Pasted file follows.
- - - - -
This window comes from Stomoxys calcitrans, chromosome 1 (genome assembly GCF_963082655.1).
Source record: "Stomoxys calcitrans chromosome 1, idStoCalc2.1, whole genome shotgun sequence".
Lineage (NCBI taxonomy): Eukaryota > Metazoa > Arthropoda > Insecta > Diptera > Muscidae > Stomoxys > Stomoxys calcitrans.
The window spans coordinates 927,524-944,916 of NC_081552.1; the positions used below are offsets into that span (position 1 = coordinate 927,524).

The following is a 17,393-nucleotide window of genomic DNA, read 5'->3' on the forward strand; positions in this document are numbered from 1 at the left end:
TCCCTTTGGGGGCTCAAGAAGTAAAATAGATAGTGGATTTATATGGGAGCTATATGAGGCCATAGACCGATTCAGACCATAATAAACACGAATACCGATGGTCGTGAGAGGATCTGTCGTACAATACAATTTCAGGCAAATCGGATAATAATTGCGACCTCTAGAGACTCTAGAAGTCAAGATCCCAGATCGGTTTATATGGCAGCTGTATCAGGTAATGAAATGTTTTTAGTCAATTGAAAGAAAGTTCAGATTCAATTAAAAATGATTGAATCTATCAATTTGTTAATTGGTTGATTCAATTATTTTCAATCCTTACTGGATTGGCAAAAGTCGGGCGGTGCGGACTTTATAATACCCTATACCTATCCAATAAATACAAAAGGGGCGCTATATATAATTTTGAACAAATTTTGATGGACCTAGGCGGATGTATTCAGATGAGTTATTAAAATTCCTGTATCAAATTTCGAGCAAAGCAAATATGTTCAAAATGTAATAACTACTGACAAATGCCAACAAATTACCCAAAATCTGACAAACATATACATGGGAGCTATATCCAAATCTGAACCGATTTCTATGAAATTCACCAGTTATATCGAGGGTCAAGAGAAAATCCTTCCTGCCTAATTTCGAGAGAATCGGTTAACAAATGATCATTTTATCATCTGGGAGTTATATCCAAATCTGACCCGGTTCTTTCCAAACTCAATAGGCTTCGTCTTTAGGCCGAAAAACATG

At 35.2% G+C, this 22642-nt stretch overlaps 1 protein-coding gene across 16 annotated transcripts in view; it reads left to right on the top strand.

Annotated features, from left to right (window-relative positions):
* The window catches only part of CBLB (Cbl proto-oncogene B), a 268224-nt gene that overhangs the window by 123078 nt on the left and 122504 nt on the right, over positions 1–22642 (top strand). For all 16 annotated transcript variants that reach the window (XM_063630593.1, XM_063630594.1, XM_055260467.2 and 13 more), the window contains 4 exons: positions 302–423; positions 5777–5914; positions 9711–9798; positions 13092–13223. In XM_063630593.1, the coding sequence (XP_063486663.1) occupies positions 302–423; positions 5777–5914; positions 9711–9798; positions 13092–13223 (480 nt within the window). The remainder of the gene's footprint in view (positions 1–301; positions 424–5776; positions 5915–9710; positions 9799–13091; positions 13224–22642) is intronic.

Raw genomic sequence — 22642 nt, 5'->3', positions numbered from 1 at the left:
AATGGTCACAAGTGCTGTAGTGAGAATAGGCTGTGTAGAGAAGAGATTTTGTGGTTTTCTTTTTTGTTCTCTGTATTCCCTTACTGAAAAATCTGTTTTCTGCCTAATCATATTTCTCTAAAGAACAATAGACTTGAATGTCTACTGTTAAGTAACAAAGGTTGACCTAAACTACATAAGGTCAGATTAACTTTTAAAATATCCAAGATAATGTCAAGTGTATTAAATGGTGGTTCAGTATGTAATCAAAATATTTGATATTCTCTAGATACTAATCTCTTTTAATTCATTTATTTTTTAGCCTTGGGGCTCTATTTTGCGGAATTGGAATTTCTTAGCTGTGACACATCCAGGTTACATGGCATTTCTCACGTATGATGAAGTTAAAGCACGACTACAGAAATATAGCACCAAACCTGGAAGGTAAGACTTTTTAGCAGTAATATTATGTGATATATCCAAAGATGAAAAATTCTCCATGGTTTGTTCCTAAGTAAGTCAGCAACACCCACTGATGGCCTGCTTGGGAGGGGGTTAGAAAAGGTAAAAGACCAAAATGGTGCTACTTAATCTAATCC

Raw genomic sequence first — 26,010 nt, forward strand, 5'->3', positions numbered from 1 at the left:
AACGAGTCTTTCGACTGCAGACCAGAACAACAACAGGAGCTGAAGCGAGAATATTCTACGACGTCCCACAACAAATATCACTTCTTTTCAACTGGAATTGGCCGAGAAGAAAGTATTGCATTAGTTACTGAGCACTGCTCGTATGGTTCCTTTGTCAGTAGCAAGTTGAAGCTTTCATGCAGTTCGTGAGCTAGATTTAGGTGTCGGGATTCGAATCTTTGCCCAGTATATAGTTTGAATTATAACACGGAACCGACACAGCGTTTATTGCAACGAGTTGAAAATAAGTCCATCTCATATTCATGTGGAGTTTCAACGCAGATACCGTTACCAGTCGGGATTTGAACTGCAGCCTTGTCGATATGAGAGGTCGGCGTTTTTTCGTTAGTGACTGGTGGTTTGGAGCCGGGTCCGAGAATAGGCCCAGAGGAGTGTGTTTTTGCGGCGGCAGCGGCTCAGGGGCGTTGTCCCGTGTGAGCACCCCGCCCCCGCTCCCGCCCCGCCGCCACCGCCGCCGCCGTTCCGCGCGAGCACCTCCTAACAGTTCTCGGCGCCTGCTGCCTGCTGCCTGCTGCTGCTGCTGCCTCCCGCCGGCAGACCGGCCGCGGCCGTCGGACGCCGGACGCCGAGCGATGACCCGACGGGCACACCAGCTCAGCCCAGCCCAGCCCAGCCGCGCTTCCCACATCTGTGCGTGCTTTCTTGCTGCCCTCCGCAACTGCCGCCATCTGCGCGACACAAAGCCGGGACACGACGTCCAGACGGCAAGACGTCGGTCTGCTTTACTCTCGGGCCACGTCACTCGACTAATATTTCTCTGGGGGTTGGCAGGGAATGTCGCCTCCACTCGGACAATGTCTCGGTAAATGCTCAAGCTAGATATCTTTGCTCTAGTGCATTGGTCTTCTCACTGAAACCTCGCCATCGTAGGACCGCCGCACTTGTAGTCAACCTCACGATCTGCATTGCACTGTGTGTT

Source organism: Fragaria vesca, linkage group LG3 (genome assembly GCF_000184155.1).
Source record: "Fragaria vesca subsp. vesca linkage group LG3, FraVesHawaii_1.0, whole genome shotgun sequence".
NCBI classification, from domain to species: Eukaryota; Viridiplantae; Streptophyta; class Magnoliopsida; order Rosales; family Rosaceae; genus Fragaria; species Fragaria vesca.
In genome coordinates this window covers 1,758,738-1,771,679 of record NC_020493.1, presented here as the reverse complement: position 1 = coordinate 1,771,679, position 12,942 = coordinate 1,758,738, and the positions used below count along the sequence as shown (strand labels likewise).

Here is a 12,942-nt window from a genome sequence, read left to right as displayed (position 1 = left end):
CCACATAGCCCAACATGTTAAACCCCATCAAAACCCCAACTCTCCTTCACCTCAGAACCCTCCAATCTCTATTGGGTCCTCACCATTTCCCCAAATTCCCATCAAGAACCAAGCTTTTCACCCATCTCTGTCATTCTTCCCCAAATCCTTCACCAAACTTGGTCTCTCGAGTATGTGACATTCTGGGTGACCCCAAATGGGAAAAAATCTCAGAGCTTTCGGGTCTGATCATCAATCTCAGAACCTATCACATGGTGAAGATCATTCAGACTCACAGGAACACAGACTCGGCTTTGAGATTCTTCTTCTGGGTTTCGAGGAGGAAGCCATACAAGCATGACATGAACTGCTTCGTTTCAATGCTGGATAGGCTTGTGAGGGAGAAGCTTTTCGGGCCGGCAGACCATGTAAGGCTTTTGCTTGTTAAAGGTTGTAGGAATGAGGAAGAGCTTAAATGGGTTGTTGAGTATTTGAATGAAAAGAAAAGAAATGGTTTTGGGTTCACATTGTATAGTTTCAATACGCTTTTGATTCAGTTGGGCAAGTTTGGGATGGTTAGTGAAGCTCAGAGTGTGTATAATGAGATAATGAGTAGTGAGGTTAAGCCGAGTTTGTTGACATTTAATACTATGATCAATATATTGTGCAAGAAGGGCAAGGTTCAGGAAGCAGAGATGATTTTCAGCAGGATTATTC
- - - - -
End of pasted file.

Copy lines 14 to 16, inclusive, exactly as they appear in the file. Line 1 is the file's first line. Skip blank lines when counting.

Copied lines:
Source organism: Fragaria vesca, linkage group LG3 (genome assembly GCF_000184155.1).
Source record: "Fragaria vesca subsp. vesca linkage group LG3, FraVesHawaii_1.0, whole genome shotgun sequence".
NCBI classification, from domain to species: Eukaryota; Viridiplantae; Streptophyta; class Magnoliopsida; order Rosales; family Rosaceae; genus Fragaria; species Fragaria vesca.